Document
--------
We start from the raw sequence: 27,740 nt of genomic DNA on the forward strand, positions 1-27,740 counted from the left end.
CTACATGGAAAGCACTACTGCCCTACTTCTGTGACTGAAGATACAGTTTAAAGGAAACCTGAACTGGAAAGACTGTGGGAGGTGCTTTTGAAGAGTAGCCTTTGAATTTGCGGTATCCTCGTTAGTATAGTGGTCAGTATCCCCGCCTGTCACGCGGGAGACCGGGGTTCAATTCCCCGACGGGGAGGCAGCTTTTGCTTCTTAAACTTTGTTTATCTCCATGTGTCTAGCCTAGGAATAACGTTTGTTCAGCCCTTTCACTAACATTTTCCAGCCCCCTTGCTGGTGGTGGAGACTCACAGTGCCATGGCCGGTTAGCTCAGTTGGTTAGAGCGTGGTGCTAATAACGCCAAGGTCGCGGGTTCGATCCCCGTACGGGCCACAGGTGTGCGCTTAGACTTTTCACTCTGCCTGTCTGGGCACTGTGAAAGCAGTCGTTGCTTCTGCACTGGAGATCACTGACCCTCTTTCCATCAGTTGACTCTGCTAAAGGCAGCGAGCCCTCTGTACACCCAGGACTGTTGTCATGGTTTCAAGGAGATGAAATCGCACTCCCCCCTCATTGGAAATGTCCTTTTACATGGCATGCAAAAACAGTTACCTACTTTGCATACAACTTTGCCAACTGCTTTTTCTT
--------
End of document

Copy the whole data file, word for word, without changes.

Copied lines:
We start from the raw sequence: 27,740 nt of genomic DNA on the forward strand, positions 1-27,740 counted from the left end.
CTACATGGAAAGCACTACTGCCCTACTTCTGTGACTGAAGATACAGTTTAAAGGAAACCTGAACTGGAAAGACTGTGGGAGGTGCTTTTGAAGAGTAGCCTTTGAATTTGCGGTATCCTCGTTAGTATAGTGGTCAGTATCCCCGCCTGTCACGCGGGAGACCGGGGTTCAATTCCCCGACGGGGAGGCAGCTTTTGCTTCTTAAACTTTGTTTATCTCCATGTGTCTAGCCTAGGAATAACGTTTGTTCAGCCCTTTCACTAACATTTTCCAGCCCCCTTGCTGGTGGTGGAGACTCACAGTGCCATGGCCGGTTAGCTCAGTTGGTTAGAGCGTGGTGCTAATAACGCCAAGGTCGCGGGTTCGATCCCCGTACGGGCCACAGGTGTGCGCTTAGACTTTTCACTCTGCCTGTCTGGGCACTGTGAAAGCAGTCGTTGCTTCTGCACTGGAGATCACTGACCCTCTTTCCATCAGTTGACTCTGCTAAAGGCAGCGAGCCCTCTGTACACCCAGGACTGTTGTCATGGTTTCAAGGAGATGAAATCGCACTCCCCCCTCATTGGAAATGTCCTTTTACATGGCATGCAAAAACAGTTACCTACTTTGCATACAACTTTGCCAACTGCTTTTTCTT